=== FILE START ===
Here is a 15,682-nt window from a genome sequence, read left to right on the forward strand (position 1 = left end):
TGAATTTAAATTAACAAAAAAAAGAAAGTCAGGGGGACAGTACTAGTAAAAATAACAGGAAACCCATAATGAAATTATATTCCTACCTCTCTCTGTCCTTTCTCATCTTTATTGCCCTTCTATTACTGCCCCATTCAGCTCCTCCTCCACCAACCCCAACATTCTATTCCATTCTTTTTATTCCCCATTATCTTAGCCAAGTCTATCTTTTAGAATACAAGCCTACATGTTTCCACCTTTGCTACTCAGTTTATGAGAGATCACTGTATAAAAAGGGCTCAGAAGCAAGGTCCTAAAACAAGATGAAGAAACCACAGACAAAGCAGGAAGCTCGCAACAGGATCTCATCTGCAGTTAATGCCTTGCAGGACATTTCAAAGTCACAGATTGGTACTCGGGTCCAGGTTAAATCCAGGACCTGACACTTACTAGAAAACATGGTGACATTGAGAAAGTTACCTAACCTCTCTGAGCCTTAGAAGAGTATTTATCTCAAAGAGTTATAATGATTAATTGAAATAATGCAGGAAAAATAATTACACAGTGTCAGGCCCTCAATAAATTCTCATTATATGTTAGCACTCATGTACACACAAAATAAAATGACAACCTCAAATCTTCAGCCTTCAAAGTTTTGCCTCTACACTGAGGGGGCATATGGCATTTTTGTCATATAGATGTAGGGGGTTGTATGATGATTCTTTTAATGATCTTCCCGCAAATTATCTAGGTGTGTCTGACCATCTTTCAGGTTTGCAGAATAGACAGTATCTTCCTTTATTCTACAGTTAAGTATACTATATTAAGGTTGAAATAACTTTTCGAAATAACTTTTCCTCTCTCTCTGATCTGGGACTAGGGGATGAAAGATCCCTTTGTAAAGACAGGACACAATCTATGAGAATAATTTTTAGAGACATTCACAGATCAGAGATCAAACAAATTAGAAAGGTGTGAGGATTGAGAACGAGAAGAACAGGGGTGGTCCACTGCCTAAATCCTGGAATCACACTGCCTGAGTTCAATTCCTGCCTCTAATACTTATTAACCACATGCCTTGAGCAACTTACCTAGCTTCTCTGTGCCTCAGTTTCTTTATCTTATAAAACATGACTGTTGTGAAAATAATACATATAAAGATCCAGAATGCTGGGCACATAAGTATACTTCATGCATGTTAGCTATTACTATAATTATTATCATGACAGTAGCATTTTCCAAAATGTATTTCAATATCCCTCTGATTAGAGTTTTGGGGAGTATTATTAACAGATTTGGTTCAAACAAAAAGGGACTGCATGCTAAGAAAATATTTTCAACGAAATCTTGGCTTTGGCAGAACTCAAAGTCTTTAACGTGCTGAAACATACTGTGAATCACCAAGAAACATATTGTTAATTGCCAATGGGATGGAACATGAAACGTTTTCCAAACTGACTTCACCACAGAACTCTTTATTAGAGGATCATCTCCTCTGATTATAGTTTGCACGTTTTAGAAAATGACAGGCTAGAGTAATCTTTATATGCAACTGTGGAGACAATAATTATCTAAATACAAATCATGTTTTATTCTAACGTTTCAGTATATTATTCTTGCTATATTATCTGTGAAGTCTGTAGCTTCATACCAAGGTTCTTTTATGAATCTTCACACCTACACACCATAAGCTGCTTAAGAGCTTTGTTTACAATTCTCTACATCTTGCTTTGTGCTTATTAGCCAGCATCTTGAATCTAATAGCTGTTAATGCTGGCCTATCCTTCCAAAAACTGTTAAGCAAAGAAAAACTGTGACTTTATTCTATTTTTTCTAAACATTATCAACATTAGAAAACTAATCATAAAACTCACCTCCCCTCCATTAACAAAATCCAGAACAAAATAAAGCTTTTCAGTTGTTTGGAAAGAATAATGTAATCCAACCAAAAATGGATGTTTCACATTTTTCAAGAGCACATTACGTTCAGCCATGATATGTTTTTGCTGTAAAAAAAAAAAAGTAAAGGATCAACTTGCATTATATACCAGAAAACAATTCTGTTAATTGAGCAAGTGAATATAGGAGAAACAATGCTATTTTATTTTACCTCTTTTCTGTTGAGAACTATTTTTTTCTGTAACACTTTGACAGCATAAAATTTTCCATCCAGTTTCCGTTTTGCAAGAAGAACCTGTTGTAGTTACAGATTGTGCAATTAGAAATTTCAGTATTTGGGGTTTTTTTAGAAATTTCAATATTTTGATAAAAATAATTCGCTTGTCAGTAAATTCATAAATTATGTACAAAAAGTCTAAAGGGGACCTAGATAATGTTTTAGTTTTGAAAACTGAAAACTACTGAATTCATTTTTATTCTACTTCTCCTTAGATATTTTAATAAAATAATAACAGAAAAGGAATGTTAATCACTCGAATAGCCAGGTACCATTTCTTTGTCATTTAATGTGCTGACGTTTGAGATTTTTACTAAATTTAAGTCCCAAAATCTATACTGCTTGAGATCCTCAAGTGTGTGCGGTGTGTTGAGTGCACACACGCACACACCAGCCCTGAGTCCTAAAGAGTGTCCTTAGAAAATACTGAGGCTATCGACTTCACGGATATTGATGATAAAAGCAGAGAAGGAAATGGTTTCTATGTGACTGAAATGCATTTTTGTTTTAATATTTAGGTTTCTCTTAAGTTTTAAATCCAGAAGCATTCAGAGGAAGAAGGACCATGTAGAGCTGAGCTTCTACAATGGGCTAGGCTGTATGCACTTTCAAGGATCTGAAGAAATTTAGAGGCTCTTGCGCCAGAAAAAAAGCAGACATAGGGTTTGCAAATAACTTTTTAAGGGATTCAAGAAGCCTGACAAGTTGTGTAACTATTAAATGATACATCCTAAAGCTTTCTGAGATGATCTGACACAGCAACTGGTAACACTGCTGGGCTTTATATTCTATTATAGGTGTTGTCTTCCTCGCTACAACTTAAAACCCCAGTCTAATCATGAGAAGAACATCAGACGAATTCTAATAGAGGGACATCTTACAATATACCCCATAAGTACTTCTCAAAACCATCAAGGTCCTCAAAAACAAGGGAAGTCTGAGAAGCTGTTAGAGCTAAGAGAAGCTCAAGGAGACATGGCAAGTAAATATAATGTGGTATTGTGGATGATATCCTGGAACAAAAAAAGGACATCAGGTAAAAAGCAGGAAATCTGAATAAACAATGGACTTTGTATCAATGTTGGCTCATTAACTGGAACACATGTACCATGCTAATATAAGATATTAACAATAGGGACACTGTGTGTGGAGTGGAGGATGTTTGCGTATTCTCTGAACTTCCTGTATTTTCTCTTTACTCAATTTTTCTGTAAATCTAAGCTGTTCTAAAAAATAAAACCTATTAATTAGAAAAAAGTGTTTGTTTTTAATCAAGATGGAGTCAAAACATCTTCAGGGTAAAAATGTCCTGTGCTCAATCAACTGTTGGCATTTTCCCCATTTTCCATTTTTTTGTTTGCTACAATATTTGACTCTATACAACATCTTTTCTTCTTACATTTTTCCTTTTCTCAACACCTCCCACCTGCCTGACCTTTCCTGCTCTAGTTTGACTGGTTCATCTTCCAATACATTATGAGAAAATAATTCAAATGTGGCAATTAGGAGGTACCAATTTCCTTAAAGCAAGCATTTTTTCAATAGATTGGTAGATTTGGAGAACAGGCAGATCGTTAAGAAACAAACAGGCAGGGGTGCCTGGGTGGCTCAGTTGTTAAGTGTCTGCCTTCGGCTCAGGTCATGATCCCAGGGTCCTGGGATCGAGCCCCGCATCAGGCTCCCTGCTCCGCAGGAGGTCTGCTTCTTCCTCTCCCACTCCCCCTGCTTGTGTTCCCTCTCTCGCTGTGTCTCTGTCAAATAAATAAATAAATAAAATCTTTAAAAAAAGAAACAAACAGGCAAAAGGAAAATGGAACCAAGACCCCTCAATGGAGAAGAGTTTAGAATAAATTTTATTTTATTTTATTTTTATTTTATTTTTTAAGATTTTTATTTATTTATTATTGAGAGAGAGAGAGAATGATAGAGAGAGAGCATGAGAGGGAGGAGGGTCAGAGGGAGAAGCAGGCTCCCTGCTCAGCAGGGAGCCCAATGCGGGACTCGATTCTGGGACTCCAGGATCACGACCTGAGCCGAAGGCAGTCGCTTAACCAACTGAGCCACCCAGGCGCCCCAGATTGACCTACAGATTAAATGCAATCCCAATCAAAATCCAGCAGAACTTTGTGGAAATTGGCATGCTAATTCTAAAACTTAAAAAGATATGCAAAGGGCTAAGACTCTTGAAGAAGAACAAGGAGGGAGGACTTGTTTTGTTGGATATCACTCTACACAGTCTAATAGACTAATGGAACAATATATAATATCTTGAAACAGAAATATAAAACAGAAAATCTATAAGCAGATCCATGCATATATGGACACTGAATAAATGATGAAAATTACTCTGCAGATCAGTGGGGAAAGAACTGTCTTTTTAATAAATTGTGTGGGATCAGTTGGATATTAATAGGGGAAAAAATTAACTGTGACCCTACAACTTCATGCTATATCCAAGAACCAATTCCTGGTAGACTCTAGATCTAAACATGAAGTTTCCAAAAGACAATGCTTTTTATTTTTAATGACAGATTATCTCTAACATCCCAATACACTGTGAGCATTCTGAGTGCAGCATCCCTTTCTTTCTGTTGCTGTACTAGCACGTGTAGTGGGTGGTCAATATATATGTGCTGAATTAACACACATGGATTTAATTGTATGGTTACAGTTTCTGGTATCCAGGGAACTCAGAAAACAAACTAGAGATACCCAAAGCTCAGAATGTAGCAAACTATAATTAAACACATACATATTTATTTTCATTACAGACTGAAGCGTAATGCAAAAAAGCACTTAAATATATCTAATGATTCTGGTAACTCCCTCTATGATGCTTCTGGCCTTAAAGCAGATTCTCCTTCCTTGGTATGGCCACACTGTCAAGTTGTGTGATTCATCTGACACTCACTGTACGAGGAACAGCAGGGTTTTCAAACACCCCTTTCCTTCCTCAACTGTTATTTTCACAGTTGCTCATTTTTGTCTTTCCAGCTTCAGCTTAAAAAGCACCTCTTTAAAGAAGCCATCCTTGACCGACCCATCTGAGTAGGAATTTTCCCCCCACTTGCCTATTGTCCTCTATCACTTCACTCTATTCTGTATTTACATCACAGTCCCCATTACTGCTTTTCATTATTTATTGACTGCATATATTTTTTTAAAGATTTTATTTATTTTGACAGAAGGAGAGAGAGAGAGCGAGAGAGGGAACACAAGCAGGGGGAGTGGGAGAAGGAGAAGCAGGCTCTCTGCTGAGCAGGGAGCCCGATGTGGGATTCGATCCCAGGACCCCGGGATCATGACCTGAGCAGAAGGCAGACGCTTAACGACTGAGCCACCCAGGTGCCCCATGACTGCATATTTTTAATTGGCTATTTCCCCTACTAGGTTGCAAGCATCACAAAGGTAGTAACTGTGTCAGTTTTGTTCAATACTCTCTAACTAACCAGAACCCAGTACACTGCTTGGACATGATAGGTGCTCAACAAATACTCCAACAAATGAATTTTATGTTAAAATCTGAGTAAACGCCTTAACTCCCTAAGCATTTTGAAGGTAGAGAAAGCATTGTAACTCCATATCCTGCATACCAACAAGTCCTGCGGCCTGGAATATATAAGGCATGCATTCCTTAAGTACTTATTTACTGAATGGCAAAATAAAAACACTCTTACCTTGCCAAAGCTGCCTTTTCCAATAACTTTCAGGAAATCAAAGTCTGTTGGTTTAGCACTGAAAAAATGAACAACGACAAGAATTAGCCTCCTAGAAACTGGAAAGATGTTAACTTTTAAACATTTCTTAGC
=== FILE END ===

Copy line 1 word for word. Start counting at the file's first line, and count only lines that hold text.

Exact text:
Here is a 15,682-nt window from a genome sequence, read left to right on the forward strand (position 1 = left end):